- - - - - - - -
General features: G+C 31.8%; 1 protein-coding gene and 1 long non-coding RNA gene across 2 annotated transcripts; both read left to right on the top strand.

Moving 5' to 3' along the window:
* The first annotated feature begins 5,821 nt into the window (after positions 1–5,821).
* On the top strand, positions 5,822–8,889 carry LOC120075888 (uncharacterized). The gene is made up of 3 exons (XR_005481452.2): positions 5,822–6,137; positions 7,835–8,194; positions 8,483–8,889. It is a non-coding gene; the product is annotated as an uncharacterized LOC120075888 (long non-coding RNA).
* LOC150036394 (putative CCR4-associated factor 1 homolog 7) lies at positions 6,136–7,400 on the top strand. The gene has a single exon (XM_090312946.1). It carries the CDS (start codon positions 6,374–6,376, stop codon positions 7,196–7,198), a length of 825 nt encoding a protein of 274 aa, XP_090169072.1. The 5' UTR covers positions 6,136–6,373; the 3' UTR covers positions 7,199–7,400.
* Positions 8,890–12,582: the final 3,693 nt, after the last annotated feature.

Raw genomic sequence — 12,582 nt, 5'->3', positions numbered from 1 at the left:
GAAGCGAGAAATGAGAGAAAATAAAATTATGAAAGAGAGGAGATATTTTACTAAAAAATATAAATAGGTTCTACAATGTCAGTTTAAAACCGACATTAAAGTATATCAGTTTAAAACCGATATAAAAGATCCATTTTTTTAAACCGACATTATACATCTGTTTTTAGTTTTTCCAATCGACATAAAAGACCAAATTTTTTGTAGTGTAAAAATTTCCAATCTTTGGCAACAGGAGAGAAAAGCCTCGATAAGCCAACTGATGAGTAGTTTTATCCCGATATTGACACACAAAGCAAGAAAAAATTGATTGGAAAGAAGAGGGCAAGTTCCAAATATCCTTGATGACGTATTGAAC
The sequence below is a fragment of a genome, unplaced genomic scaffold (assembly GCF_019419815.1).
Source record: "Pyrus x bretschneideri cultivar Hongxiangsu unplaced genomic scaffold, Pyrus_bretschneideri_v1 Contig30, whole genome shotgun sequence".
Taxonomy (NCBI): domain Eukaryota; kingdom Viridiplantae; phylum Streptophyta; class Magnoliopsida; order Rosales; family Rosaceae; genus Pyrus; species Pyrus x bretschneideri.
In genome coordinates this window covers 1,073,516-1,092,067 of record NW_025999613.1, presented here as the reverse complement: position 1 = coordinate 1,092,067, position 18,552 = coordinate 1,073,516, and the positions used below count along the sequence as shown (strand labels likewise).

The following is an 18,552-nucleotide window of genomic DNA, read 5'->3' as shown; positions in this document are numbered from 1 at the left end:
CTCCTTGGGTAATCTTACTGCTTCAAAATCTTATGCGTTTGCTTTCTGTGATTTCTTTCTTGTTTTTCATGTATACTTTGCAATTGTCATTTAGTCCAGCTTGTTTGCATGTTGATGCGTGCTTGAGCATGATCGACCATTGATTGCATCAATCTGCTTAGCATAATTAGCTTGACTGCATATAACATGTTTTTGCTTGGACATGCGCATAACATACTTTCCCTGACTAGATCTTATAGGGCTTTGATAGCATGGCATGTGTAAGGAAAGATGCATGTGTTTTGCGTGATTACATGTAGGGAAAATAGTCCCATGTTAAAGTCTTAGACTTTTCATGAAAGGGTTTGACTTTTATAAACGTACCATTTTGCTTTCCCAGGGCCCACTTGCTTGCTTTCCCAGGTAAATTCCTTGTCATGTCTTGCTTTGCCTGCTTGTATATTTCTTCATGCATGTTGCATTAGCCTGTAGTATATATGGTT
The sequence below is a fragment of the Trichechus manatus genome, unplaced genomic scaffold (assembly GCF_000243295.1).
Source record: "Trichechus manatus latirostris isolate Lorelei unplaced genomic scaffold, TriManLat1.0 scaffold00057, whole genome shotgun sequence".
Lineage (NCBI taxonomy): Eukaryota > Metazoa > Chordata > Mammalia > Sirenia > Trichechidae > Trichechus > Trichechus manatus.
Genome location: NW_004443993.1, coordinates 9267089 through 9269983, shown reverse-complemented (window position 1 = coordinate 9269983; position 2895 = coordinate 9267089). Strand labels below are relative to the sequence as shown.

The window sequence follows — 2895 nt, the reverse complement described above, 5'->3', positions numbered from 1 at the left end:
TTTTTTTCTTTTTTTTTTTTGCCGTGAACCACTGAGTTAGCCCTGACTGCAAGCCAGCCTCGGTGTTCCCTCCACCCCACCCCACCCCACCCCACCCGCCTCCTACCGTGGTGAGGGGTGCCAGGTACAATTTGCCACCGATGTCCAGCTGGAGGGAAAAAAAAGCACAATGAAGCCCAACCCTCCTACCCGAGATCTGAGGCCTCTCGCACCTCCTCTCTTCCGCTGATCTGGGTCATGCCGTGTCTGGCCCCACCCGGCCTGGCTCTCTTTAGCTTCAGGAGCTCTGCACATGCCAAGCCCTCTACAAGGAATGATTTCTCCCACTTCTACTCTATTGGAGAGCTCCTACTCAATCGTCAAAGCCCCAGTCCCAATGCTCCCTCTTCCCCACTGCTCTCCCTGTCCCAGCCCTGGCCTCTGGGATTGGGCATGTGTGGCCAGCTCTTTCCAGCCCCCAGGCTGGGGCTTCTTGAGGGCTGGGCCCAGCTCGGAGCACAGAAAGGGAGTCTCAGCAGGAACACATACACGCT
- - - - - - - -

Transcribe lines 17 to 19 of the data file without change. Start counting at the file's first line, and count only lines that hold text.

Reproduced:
Lineage (NCBI taxonomy): Eukaryota > Metazoa > Chordata > Mammalia > Sirenia > Trichechidae > Trichechus > Trichechus manatus.
Genome location: NW_004443993.1, coordinates 9267089 through 9269983, shown reverse-complemented (window position 1 = coordinate 9269983; position 2895 = coordinate 9267089). Strand labels below are relative to the sequence as shown.

The window sequence follows — 2895 nt, the reverse complement described above, 5'->3', positions numbered from 1 at the left end: